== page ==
spent the money on cars, televisions, vacations and fancy home upgrades. It was seemingly endless equity, until suddenly that equity was gone.
“Home prices are definitely a factor” in the recent rise home equity lines of credit, said Brad Blackwell, an executive with Wells Fargo Home Mortgage. “As they increase, people have more available equity.”
(Read More: New Housing Fears: Home Prices Are Rising Too.)
Blackwell also pointed to increased consumer confidence, meaning borrowers now feel better about their ability to repay these loans. Both factors fueled a 19 percent jump in originations of home equity lines of credit at the end of last year, according to Equifax. In 2008, as housing was crashing, home equity line originations dropped 55 percent.
“Nationally we’ve seen a 31 percent increase in HELOC’s year-over-year,” said a spokesperson from JPMorgan Chase.
Martin Poole | Stockbyte | Getty Images
With home prices up 8 percent year-over-year in December, according to the latest reading from CoreLogic, homeowners are regaining home equity at a fast clip—1.4 million borrowers rose above water on their mortgages through the end of September. That number likely increased as price appreciation accelerated toward the end of the year.
Does this mean a return to the reckless equity withdrawals of the housing bubble? Likely not.
“I would guess that most of the current home equity line borrowing is quite prudent. We know that it is being very conservatively underwritten with plenty of equity,” said Guy Cecala, editor of Inside Mortgage Finance.
(Read More: Housing Already Shows Signs of a New Bubble.)
While it is too early to say exactly what borrowers are spending this new cash on, anecdotal evidence shows borrowers are largely sinking the money back into their homes.
“We are seeing more responsible uses today, like home improvements, education expenses or other major expenses that would be a more responsible use of a customer’s home equity,” Blackwell said.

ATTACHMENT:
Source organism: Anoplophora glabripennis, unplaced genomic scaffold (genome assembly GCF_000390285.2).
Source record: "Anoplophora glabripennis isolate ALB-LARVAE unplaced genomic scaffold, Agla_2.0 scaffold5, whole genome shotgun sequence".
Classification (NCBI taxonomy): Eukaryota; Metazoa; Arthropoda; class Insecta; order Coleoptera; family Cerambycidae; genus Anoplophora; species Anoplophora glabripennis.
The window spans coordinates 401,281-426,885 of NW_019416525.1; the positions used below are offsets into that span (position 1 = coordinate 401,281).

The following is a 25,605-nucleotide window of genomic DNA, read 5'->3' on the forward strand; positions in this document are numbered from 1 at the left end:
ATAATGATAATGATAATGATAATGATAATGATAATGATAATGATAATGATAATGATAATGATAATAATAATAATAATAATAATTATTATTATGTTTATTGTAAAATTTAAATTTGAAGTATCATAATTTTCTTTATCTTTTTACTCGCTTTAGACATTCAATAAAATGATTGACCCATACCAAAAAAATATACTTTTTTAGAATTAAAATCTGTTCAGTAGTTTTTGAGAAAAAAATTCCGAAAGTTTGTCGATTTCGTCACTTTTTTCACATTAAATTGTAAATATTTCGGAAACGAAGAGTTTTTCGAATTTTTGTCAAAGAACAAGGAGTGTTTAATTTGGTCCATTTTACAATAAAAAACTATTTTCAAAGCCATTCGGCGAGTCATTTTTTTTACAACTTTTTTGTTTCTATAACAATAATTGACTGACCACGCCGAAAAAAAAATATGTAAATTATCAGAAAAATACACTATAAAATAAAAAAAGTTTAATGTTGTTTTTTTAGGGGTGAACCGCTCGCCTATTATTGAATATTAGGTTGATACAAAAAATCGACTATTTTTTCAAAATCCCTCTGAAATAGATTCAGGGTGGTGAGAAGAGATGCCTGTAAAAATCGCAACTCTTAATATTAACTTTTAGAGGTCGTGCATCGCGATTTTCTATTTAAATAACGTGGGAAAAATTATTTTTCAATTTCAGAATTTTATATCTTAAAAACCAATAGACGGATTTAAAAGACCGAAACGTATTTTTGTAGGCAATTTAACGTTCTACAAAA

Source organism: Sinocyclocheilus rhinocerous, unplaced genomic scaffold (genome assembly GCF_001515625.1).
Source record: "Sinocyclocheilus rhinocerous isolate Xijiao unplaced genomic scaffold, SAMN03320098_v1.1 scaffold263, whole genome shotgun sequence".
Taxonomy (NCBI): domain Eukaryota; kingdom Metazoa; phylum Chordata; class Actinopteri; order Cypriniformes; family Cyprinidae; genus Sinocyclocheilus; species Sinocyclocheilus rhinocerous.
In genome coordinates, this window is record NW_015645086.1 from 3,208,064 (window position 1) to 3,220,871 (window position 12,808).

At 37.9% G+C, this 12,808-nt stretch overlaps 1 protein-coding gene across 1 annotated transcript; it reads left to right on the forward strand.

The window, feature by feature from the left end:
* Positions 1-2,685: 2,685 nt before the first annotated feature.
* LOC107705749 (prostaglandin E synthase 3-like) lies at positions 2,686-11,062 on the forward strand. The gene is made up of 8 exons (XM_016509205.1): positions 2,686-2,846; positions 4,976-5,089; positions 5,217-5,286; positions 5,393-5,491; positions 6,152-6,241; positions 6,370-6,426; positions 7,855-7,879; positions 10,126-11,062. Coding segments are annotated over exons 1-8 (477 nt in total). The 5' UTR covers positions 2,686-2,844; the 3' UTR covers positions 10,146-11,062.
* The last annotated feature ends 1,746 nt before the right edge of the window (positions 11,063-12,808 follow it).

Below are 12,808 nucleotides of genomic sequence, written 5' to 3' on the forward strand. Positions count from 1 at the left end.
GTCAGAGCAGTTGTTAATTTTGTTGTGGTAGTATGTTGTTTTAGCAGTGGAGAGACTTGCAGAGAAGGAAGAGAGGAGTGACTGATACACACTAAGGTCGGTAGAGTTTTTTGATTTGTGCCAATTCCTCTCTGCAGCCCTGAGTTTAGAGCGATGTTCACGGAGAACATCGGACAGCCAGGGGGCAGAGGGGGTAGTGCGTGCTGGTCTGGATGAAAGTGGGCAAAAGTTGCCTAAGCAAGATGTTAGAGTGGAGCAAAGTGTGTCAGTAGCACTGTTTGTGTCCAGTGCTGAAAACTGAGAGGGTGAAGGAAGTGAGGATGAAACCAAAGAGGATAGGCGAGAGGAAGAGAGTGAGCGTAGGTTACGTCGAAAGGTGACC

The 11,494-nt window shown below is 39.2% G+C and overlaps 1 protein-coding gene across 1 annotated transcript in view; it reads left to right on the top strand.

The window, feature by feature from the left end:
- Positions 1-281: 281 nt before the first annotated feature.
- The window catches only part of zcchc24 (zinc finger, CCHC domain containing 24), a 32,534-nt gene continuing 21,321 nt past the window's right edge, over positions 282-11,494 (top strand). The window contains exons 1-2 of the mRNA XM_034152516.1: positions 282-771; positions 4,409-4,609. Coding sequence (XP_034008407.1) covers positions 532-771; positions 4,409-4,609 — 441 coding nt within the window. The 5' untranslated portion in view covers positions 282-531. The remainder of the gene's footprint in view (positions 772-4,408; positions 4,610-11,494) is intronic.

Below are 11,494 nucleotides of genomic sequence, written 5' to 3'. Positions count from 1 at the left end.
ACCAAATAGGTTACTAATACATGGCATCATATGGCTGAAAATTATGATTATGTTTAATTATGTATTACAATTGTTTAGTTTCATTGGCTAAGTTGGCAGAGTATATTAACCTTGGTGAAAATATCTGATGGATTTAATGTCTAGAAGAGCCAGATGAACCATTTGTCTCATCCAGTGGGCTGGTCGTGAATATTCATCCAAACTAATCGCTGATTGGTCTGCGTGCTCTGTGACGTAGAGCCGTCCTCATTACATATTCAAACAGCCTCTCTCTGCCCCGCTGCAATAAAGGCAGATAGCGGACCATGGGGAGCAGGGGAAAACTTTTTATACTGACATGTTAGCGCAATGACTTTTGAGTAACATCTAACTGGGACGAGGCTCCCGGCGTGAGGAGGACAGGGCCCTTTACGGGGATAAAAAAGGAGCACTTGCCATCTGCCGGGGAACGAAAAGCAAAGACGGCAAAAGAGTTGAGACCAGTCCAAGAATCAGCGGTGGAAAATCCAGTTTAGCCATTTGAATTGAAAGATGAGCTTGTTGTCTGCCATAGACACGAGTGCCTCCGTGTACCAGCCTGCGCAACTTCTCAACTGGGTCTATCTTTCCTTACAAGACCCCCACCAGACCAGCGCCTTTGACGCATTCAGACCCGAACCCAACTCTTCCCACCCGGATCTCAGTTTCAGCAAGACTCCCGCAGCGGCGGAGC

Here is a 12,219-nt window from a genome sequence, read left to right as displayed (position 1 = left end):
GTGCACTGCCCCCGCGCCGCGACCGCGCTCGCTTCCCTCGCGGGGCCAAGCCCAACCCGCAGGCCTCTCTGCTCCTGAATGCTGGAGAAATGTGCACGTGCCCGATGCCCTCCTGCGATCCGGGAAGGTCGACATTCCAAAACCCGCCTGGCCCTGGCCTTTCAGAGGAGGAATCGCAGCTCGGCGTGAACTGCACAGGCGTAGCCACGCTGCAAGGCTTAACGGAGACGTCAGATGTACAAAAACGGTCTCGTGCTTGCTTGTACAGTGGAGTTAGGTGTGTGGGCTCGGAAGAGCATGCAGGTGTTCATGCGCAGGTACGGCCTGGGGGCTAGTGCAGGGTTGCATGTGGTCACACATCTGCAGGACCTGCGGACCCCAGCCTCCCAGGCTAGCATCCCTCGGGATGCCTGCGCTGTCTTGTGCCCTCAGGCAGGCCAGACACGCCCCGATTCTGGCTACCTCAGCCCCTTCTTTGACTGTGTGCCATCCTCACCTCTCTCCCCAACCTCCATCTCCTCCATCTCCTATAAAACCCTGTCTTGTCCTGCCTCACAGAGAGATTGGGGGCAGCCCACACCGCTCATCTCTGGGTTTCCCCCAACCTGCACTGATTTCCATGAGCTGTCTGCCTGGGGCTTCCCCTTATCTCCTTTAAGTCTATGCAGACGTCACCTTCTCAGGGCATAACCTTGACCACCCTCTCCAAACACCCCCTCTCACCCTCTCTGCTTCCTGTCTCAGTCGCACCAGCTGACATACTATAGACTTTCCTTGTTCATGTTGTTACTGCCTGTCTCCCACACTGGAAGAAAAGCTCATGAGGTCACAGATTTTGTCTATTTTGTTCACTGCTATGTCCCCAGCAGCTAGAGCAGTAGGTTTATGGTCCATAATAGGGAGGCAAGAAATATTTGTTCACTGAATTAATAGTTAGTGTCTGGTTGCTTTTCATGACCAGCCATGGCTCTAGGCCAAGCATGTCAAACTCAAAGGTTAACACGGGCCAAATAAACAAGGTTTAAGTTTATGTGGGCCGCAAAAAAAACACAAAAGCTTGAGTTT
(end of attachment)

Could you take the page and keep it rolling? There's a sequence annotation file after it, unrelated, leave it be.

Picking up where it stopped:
The average home equity line in October of 2012 was just below $90,000 compared to October 2006, when lines averaged just over $100,000, according to Equifax.
Despite the recent surge, volume is still down dramatically from the height of the housing boom. Borrowers in 2012 took out a collective $7.2 billion in home equity lines through last October, compared to just over $28 billion in 2006.
(Read More: Why Home Builders Won’t Drop New Home Prices,)
The numbers are expected to go up in 2013, not just because home prices are rising, but because interest rates are rising. With higher rates, borrowers will not want to give up their rock-bottom fixed rates to do cash-out refinances; rather, they will turn to home equity lines instead. While these lines usually carry variable rates, banks are now offering new products with fixed rates. Wells Fargo recently promoted a line of credit where a portion of the loan is fixed for up to three years.
“We clearly want to lend, and we want to lend to the types of needs that our customers have,” Blackwell added. —By CNBC’s Diana Olick; Follow her on Twitter @Diana_Olick or on Facebook at facebook.com/DianaOlickCNBC Questions? Comments? RealtyCheck@cnbc.com
CoreLogic Reports 268,000 US Homeowners Regained Equity in the First Quarter of 2016
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June 09, 2016, Irvine, Calif., –
––4 Million Properties Remain in Negative Equity—
CoreLogic® (NYSE: CLGX), a leading global property information, analytics and data-enabled services provider, today released a new analysis showing 268,000 homeowners regained equity in Q1 2016, bringing the total number of mortgaged residential properties with equity at the end of Q1 2016 to approximately 46.7 million, or 92 percent of all mortgaged properties. Nationwide, home equity increased year over year by $762 billion in Q1 2016.
The total number of mortgaged residential properties with negative equity stood at 4 million, or 8 percent of all homes with a mortgage, in Q1 2016. This is a decrease of 6.2 percent quarter over quarter from 4.3 million homes, or 8.5 percent, in Q4 2015* and a decrease of 21.5 percent year over year from 5.1 million homes, or 10.3 percent, compared with Q1 2015.